Methinks Acta gets a free ride from everyone. The season is in the toilet and not just from the bullpen. Check the logs and see how many games have been blown after late inning pitching changes for no reason.
Starter goes 6 or 7 and gets pulled. Reliever comes in next inning and blows away 3 hitters. Then what? Acta takes him out for another the next inning. It's like he is searching to find someone who is not on that day. If that pitcher does well he sends someone else in for the 9th.
....Go figure....

Posted by: Jerry | August 24, 2008 9:20 PM | Report abuse

Jerry, the current thinking is pitchers do better with having roles. They can expect to pitch a certain inning or in a certain order. Pitch one inning and they can pitch again the next day; pitch two and they cannot. I tend to think they lose their edge or adrenaline when going back out.

Posted by: cat daddy | August 24, 2008 10:13 PM | Report abuse

Half St. and natsfan1a, I swear Flores needs to pull back his mitt and let Angel get drilled in the neck protector next time he's behind the plate.

Ladson: "The replay showed that the ball was inside.

"It was way inside," Acta said... I saw the video after the game and it wasn't even close."

Home-plate umpire Angel Hernandez was not available for comment after the game."


Posted by: cat daddy | August 24, 2008 10:17 PM | Report abuse

Are umpires up for review? If an umpire consistently shows bias during the course of a season don't you think that the head of the umpires would get involved or is it a case of protecting their own? Does a manager have any recourse?

Posted by: Dale | August 24, 2008 10:51 PM | Report abuse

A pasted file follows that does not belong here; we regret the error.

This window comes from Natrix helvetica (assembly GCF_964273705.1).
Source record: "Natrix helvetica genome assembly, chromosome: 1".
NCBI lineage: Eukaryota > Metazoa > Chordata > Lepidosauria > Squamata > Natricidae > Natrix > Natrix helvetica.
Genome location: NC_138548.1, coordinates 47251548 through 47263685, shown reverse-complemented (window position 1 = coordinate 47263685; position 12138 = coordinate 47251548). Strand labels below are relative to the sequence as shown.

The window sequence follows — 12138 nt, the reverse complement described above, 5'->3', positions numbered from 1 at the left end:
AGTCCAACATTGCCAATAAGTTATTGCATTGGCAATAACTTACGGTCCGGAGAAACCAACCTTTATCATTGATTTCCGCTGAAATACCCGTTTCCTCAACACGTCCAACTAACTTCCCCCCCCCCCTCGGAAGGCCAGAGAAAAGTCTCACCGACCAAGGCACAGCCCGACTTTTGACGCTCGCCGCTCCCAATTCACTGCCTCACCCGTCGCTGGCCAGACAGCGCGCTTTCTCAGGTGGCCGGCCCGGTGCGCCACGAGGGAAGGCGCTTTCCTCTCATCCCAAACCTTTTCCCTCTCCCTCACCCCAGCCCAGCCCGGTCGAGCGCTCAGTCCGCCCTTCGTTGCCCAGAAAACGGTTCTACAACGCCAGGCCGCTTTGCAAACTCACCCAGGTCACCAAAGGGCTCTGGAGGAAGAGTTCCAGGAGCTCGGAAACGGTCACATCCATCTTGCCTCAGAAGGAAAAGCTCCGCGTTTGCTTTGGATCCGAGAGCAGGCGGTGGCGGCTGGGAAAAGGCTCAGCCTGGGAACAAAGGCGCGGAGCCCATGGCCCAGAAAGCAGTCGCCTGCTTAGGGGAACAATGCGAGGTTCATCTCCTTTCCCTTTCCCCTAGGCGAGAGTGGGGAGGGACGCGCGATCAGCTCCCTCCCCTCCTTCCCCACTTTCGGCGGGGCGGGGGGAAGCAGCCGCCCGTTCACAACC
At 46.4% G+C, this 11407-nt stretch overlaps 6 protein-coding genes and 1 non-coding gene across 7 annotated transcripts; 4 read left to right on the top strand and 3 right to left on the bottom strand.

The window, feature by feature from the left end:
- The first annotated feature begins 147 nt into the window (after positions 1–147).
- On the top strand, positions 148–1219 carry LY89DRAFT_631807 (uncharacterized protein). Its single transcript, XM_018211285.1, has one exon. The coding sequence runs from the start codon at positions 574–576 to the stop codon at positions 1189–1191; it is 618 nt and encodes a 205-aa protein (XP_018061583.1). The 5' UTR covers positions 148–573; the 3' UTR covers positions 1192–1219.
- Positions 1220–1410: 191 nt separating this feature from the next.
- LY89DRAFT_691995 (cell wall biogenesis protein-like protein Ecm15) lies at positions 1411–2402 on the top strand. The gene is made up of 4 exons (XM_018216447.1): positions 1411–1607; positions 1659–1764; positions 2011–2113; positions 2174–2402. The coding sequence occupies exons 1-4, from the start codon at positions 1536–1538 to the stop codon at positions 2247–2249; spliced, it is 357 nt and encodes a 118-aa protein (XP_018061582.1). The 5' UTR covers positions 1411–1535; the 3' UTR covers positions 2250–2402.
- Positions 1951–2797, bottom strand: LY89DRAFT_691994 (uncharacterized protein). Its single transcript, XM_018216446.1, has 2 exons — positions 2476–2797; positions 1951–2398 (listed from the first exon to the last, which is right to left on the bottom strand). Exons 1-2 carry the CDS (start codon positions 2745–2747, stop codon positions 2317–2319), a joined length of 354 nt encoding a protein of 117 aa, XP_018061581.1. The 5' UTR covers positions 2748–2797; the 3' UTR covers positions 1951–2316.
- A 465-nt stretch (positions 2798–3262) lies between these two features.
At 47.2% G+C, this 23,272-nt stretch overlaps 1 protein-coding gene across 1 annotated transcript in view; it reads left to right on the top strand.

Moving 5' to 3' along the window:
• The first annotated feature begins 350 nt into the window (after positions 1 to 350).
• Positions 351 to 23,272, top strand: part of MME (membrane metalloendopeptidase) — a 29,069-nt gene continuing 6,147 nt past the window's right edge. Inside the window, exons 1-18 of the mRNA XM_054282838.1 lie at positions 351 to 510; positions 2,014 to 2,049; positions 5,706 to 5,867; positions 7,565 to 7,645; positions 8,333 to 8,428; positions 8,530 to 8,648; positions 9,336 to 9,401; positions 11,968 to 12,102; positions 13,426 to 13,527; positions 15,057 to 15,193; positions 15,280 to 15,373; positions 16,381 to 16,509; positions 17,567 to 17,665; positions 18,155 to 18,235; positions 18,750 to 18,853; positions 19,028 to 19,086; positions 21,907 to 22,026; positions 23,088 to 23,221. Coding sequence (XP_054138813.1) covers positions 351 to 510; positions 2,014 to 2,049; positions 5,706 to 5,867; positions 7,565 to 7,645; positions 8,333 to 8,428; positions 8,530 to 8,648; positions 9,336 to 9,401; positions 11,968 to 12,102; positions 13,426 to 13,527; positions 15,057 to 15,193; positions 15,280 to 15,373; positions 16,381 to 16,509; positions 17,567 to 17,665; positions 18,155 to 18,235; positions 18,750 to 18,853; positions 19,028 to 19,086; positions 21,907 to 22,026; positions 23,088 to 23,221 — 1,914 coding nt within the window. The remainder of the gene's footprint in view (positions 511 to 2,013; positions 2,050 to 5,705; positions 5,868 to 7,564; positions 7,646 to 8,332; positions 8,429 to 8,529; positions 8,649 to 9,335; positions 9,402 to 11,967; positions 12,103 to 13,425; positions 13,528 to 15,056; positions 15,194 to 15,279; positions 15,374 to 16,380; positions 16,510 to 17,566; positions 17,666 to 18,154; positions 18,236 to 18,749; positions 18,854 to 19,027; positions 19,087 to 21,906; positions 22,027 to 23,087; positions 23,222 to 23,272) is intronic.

Dale, I think nothing really happens no matter what the complaint about an umpire. One files a protest and then nothing. Angel Hernandez is notorious for being a bad ump and having it in for certain players.

http://en.wikipedia.org/wiki/Angel_Hernandez_(umpire)
http://www.spudart.org/blogs/angel_hernandez.php

Posted by: cat daddy | August 24, 2008 11:50 PM | Report abuse

“Bowden was made aware before the draft, prior to picking Aaron, that it would take a Major League contract and premium dollars to sign Aaron,” said Hendricks via e-mail. “He was told to please not pick Aaron when [Bowden] said he would pay $2.1 million.”

In Bowden’s account, the Nationals were only told Crow wanted a “Major League contract and an out-of-the-box deal.” This is definitely a large discrepancy in the two accounts.

“What was there to talk about after hearing the same old rhetoric about ‘the system’?” defended Hendricks. “What we needed was an offer in line with what we expected. Slot deals are not relevant to us and we do not have to justify ourselves to anyone but Aaron Crow and his family.”

As far as the delay in negotiations until four days before the deadline, a lot can happen in a negotiation in four days. According to Hendricks there was contact between the two sides prior to August 12 but not about money.

“The Nationals asked for Aaron to come into D.C. for a recruiting trip,” said Hendricks when asked about the Major League contract issue and team’s need for a physical. “The time was not convenient to our side.” There was an attempt on the part of Crow and Hendricks to make the recruiting trip happen, though. “We proposed a different date which did not work for them. But all of that is beside the point. A recruiting trip is not necessary.”

Of the demand for a physical by the club to get a Major League contract done, Hendricks said, “It is our policy to not give a physical without an agreement in place.” It is doubtful the Nationals are unfamiliar with the business practices of Hendricks. This is especially true for Bowden who was general manager of the Reds when they drafted Austin Kearns, another Hendricks client.